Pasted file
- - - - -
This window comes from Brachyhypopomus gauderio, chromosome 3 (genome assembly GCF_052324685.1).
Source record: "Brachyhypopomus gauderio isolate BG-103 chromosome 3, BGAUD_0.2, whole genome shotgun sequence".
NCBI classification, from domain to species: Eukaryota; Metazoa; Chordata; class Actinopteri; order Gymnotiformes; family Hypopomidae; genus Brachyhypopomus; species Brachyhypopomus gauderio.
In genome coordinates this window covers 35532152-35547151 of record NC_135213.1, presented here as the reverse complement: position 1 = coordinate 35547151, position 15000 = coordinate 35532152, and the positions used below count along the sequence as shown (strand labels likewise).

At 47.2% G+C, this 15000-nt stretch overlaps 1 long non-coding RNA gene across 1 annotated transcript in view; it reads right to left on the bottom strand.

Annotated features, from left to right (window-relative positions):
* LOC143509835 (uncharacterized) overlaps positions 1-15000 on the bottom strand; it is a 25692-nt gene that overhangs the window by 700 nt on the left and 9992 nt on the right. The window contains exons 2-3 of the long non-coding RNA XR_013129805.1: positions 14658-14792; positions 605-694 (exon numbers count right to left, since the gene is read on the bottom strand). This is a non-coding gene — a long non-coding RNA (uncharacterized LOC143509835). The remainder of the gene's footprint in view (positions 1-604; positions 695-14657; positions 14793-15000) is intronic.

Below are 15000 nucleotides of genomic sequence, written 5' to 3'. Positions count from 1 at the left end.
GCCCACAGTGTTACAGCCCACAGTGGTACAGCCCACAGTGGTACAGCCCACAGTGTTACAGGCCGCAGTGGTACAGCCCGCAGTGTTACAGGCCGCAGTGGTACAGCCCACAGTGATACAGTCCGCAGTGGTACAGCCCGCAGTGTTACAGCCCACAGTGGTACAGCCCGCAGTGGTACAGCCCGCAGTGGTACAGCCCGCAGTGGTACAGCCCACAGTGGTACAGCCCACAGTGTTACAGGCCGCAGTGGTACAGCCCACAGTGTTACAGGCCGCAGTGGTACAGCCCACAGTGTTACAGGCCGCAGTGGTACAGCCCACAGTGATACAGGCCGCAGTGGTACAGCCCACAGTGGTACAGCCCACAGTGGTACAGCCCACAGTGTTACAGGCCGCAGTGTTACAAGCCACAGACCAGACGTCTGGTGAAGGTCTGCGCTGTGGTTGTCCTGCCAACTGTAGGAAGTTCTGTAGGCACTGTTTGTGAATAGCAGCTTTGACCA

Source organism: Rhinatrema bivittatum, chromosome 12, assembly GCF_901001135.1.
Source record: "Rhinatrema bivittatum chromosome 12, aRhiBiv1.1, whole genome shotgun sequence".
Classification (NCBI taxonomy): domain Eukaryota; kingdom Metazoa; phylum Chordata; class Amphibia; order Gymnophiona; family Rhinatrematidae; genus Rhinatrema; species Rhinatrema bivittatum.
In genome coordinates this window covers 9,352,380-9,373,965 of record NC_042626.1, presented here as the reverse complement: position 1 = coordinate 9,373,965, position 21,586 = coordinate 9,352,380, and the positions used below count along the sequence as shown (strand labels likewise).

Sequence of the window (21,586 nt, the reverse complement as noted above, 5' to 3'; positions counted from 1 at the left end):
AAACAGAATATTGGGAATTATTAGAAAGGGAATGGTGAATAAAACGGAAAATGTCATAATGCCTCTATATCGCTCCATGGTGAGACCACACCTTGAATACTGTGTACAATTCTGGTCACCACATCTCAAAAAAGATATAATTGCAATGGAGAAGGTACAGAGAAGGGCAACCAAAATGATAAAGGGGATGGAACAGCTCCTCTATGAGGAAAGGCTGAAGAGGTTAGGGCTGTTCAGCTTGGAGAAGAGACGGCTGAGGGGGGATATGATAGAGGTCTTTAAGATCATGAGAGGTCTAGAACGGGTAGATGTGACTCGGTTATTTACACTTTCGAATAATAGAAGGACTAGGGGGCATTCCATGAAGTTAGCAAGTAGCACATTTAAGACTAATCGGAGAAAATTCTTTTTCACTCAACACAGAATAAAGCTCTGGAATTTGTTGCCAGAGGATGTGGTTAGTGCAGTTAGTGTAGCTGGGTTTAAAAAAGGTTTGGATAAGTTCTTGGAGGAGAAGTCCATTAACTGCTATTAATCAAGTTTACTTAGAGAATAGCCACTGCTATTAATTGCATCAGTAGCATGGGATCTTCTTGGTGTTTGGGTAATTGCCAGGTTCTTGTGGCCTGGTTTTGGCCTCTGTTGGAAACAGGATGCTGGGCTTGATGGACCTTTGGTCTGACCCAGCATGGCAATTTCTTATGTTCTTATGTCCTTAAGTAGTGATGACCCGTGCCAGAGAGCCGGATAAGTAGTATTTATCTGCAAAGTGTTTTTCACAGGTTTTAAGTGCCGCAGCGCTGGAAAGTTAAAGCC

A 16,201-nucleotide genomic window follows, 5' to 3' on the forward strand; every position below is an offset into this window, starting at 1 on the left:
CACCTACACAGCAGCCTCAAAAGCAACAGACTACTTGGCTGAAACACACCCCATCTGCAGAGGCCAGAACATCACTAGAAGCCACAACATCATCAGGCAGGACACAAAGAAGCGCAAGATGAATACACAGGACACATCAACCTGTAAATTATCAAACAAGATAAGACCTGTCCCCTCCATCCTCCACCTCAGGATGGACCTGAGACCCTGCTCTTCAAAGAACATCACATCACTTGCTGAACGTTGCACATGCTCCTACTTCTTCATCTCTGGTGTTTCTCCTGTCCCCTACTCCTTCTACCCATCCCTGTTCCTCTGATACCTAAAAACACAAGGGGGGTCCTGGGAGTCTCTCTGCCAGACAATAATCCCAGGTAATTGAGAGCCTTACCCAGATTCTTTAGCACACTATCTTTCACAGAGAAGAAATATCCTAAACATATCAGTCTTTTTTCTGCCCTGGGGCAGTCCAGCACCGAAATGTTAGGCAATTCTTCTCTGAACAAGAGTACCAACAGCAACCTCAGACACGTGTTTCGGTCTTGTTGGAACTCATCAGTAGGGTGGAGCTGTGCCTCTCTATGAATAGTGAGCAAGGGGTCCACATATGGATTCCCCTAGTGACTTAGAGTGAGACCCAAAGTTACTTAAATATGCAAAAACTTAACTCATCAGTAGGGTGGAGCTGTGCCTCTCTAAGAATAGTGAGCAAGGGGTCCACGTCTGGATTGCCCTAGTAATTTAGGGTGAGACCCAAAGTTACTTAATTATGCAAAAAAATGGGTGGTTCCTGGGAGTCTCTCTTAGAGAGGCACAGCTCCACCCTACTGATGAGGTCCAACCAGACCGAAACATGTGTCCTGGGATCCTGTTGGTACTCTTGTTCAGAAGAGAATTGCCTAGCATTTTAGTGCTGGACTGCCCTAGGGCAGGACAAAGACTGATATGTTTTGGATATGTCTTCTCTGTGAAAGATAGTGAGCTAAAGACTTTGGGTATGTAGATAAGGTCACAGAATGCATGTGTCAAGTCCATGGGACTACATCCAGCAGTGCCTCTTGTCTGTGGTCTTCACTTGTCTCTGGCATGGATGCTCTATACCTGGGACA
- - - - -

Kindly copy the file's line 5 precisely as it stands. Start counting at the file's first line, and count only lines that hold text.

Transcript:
At 47.2% G+C, this 15000-nt stretch overlaps 1 long non-coding RNA gene across 1 annotated transcript in view; it reads right to left on the bottom strand.